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Journal Article


Lanning K. J. Interpers. Violence 2018; 33(1): 5-16.


(Copyright © 2018, SAGE Publishing)






This discussion is not intended to be a detailed analysis of the complexities and dynamics of grooming. Instead, it will focus on the evolution of the concept and the term. More than an historical narrative, however, this evolution provides valuable insight into recognizing the diverse nature of contact sex offenses against children and important differences among types of cases. In this victimization context, the term grooming generally refers to specific nonviolent techniques used by some child molesters to gain access to and control of their child victims. The techniques a child molester employs are most influenced by the relationship between the offender and the victim. Although acquaintance child molesters are sometimes violent, to avoid discovery, they tend to control their victims primarily through this seduction or grooming process. I believe the term was first used by a group of law enforcement investigators beginning in the late 1970s to describe aspects of a seduction pattern of offender behavior that was poorly understood by most professionals. The term grooming then evolved, as language does, and spread into more common usage by law enforcement, other professionals, and then by the media and laypersons. The term grooming has pretty much supplanted seduction as the term of choice for this behavior pattern. Hopefully, understanding the evolution of the concept of grooming, the diversity of cases, the need for precise and consistent definitions, and the use of nonviolent grooming techniques to access and control victims will help interveners to better respond to and evaluate cases.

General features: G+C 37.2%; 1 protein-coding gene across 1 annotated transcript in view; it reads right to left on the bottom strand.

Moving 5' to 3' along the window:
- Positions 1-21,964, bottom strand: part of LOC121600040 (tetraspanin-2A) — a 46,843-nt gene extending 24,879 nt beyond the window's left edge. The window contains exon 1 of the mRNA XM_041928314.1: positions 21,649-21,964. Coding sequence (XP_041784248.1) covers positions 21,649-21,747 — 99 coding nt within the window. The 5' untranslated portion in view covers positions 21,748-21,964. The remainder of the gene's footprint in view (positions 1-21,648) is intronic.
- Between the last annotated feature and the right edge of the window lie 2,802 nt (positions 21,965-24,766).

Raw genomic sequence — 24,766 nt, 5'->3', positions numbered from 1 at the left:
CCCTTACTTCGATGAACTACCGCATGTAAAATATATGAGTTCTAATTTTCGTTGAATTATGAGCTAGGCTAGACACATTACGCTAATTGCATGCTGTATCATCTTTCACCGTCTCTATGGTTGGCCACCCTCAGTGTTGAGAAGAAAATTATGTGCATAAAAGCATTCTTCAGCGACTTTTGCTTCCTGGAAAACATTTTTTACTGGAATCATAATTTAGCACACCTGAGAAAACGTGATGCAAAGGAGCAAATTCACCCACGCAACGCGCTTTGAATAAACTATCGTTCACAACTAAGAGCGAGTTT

Language: en


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